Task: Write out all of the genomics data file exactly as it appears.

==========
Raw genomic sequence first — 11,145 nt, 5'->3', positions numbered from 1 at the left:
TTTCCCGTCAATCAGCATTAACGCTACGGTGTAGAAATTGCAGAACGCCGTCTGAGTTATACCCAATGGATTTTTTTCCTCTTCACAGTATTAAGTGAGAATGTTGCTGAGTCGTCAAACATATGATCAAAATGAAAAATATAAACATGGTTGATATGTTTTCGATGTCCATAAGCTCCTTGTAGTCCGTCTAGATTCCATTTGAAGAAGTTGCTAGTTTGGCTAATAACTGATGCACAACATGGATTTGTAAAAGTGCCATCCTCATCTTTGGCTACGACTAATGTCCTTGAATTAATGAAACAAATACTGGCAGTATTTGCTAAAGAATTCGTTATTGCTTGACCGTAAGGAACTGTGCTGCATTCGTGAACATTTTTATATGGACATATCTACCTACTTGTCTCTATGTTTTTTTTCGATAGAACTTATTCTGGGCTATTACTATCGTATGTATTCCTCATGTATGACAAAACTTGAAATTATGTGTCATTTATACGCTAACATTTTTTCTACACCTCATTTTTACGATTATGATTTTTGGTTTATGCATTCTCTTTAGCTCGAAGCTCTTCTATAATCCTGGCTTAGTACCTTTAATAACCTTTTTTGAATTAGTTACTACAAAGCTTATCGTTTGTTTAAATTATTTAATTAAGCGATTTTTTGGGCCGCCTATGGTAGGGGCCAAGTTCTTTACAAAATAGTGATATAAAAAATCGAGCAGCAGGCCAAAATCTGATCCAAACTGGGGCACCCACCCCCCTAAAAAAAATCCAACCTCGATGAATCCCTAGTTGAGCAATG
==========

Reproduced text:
Raw genomic sequence first — 11,145 nt, 5'->3', positions numbered from 1 at the left:
TTTCCCGTCAATCAGCATTAACGCTACGGTGTAGAAATTGCAGAACGCCGTCTGAGTTATACCCAATGGATTTTTTTCCTCTTCACAGTATTAAGTGAGAATGTTGCTGAGTCGTCAAACATATGATCAAAATGAAAAATATAAACATGGTTGATATGTTTTCGATGTCCATAAGCTCCTTGTAGTCCGTCTAGATTCCATTTGAAGAAGTTGCTAGTTTGGCTAATAACTGATGCACAACATGGATTTGTAAAAGTGCCATCCTCATCTTTGGCTACGACTAATGTCCTTGAATTAATGAAACAAATACTGGCAGTATTTGCTAAAGAATTCGTTATTGCTTGACCGTAAGGAACTGTGCTGCATTCGTGAACATTTTTATATGGACATATCTACCTACTTGTCTCTATGTTTTTTTTCGATAGAACTTATTCTGGGCTATTACTATCGTATGTATTCCTCATGTATGACAAAACTTGAAATTATGTGTCATTTATACGCTAACATTTTTTCTACACCTCATTTTTACGATTATGATTTTTGGTTTATGCATTCTCTTTAGCTCGAAGCTCTTCTATAATCCTGGCTTAGTACCTTTAATAACCTTTTTTGAATTAGTTACTACAAAGCTTATCGTTTGTTTAAATTATTTAATTAAGCGATTTTTTGGGCCGCCTATGGTAGGGGCCAAGTTCTTTACAAAATAGTGATATAAAAAATCGAGCAGCAGGCCAAAATCTGATCCAAACTGGGGCACCCACCCCCCTAAAAAAAATCCAACCTCGATGAATCCCTAGTTGAGCAATG